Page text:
Metropolitan News-Enterprise


Tuesday, April 11, 2023


Page 1


Connolly Asks That Bid to Bar Lowenthal From Resentencing Proceeding Be Sent Out of County


By a MetNews Staff Writer


The lawyer for Los Angeles Superior Court Judge Patrick E. Connolly yesterday filed a request that his client’s motion to disqualify another judge of the same court, Daniel J. Lowenthal, in a proceeding in which a convicted murderer/robber is seeking resentencing, be shifted to another county for a determination.

That’s the standard procedure when challenges-for-cause, pursuant to Code of Civil Procedure §170.3,  are brought against a judge of the Los Angeles Superior Court.  They are normally shipped to Orange County.

Connolly’s lawyer, Harvinder S. Anand, nonetheless, filed a request “that the Judicial Council appoint a court outside the County of Los Angeles to decide  Judge Connolly’s application to disqualify Judge Lowenthal… because the  Application concerns two Los Angeles County Superior Court Judges.”

(Under §170.3(c)(5), it is the chairperson the Judicial Council—that is, Chief Justice Patricia Guerrero—who assigns the judge to act on the statement of disqualification.) 

Connolly, who sits in Compton, contends that Lowenthal, whose courtroom is in Long Beach, must be bumped from the resentencing proceeding because he has prejudged the matter, having expressed the view that the prosecution committed error at the 2007 trial of Justin Ashley Flint by failing to disclose exculpatory information. The lead prosecutor in the case was Connolly.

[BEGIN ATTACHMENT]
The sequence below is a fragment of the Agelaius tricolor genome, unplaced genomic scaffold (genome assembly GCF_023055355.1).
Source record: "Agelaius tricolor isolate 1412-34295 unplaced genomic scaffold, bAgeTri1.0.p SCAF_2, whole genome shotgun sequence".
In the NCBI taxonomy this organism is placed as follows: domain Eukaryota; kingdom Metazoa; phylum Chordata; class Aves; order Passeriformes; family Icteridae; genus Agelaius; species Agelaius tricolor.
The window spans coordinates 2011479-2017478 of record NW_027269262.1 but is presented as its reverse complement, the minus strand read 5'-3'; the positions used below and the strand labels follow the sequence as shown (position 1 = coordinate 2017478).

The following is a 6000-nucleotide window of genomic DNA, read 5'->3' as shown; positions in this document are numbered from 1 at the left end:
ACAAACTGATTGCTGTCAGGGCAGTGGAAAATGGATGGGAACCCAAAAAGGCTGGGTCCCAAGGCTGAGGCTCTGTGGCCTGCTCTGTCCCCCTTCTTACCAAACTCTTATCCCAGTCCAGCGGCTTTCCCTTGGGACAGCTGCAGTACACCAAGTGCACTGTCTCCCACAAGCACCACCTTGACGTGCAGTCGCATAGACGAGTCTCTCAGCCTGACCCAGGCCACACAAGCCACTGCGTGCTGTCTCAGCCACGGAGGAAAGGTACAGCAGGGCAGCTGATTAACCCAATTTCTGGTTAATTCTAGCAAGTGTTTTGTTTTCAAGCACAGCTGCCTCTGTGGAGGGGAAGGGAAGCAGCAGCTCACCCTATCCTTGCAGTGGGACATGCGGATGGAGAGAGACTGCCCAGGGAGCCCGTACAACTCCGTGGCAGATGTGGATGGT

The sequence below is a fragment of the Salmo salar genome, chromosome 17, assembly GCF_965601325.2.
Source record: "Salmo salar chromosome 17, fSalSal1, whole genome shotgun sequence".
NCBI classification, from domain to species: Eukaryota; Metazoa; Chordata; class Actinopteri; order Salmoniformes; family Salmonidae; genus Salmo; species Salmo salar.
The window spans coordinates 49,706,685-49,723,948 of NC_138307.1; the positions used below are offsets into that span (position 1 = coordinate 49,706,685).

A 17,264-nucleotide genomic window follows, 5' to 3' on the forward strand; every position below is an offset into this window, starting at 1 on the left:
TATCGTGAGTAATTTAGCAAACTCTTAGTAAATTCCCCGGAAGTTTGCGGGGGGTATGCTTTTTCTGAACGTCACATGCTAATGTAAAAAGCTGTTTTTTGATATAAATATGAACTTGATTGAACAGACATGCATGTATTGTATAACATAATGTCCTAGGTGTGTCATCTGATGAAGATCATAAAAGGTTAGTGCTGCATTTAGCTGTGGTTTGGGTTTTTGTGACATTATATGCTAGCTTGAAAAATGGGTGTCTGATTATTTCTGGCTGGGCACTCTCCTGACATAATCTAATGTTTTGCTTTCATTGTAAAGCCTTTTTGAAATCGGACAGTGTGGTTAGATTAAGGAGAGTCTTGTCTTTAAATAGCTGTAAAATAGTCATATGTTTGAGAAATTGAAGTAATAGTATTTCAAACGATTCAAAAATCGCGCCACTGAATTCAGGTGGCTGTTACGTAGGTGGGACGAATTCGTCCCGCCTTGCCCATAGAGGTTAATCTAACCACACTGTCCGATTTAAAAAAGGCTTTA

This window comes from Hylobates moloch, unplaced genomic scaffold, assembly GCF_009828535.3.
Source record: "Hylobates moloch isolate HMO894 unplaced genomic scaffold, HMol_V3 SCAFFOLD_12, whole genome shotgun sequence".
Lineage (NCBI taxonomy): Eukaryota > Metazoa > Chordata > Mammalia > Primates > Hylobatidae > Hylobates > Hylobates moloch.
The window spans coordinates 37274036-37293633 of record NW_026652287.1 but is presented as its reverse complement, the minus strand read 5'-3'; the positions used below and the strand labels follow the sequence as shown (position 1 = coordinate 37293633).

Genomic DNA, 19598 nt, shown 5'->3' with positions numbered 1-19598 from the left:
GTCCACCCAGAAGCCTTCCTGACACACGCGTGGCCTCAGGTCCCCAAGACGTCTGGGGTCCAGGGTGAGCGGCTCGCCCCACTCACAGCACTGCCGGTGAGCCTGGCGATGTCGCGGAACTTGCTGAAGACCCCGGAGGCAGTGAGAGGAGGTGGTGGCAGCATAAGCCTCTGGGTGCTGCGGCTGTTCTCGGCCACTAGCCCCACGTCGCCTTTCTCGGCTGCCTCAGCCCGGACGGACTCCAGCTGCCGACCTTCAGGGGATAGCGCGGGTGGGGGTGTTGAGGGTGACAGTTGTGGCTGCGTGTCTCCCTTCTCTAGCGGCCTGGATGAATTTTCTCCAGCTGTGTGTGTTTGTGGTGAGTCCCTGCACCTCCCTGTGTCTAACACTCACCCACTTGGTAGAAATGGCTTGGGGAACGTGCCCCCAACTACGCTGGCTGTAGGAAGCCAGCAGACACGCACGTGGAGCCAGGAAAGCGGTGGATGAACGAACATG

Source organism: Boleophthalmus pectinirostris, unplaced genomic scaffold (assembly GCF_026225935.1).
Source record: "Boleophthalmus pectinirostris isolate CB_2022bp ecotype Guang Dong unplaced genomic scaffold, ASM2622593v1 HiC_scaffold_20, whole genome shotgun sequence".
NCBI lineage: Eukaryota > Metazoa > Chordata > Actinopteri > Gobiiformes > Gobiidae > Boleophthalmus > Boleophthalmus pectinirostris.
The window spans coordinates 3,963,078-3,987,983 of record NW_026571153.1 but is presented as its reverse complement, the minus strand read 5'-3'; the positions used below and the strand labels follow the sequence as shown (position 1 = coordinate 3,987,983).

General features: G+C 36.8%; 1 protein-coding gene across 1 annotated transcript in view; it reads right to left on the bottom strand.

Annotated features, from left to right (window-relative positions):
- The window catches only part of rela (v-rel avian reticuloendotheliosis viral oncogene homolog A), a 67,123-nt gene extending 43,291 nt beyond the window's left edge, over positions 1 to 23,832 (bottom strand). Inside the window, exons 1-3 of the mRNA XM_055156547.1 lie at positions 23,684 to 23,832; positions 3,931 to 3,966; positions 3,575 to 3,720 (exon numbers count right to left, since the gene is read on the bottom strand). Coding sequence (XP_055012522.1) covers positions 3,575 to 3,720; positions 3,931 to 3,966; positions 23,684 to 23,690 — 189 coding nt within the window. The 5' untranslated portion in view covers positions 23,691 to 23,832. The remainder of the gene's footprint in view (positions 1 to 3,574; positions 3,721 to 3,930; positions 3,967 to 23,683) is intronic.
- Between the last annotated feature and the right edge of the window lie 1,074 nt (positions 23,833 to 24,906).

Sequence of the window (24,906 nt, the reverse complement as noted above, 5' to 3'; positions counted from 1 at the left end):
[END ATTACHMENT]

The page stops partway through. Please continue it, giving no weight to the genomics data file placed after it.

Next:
Lowenthal has filed a verified answer denying bias.

Lowenthal’s disqualification bid has raised eyebrows not only because public utterances by one judge against another is unusual, but because Connolly is not a “party,” to whom the procedures set forth in §170.3(c)(1) are available.

Anand argued in a memorandum of points and authorities:

“Judge Connolly has a due process right to be heard concerning these important issues, which bear on His Honor’s standing as a judge and could very well impact His Honor’s employment. Judge Connolly should not suffer adverse consequences for events that occurred more than 15 years ago without being given an opportunity to be heard, and especially not after His Honor has been a judge for more than 14 years.


Copyright 2023, Metropolitan News Company